• Rosa Santomartino: Leverhulme Early Career Fellow researching astrobiology
  • Marialuisa Aliotta: Professor of experimental nuclear astrophysics
  • Sally Shaw: Lecturer in experimental particle physics
  • Orianna Ball: Ph.D. student studying extreme conditions
  • Estifa’a Zaid: Ph.D. student studying particle and nuclear physics
  • Nisha Grewal: Ph.D. student in the School of Physics and Astronomy
  • Holly Bridge: Ph.D. student studying soft matter physics

Why did you choose to pursue STEM?

To gain insights into their motivations, I asked the group about their journeys into STEM. Marialuisa Aliotta shared that she initially aspired to be a ballerina but her brother’s scientific inclinations inspired her to pursue physics and become an academic. Rosa, driven by her childhood dream of becoming an astronaut, embarked on a postdoctoral research journey in astrobiology at the University of Edinburgh. Sally, fascinated by space from a young age, found her perfect blend of astrophysics and particle physics in studying dark matter. Holly’s passion for math led her to begin her Ph.D. in physics, focusing on modelling individual-based simulations for bacteria and wastewater treatment. Hannah conducts experimental high-pressure experiments, simulating conditions akin to the centre of the Earth using diamond-tipped tools. Mylaine’s fascination with the universe’s scale and gas giant planets propelled her to study physics. Orianna, inspired by enthusiastic teachers during her schooling and her sister, conducts research on extreme conditions using the diamond anvil technique. Nisha’s affinity for mathematics led her to pursue astrophysics as a Ph.D. student to deepen her understanding of the world. Estifa’a, driven by her early enjoyment of mathematics, conducts particle physics experiments.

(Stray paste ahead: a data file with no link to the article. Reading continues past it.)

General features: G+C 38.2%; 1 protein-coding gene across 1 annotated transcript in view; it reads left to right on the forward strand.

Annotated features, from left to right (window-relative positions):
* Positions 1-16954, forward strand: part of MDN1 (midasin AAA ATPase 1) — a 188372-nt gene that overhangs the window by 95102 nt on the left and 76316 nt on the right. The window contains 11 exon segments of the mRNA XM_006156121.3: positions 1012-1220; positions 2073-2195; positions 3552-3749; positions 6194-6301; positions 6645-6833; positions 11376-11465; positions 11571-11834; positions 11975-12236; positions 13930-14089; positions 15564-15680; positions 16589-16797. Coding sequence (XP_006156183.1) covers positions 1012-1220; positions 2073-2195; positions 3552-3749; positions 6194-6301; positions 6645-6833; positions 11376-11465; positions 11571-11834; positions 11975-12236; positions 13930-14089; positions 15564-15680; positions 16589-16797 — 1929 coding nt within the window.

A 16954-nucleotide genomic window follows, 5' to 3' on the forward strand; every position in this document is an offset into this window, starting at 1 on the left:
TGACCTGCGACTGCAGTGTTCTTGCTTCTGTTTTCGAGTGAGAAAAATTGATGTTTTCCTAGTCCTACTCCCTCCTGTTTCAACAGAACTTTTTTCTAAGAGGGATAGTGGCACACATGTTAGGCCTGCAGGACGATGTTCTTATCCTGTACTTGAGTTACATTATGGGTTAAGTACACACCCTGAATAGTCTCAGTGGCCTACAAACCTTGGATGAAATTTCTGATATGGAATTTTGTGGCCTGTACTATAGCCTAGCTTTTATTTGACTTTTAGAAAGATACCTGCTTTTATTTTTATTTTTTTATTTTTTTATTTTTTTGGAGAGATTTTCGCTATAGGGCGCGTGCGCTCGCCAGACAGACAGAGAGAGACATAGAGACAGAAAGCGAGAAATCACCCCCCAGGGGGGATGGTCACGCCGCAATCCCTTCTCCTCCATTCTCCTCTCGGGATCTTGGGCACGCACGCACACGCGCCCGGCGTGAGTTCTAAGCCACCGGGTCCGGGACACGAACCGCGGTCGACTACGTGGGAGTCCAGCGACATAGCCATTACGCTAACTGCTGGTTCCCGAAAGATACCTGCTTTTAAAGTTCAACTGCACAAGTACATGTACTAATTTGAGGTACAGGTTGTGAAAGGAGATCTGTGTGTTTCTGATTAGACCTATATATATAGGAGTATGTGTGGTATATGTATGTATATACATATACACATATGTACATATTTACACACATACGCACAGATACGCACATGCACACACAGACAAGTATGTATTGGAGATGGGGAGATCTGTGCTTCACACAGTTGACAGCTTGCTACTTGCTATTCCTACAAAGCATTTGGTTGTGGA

When discussing role models, Rosa mentioned having an astronaut living in her building during her childhood, which left an indelible impression. Others agreed that looking up to researchers and teachers played a vital role in encouraging their pursuit of STEM.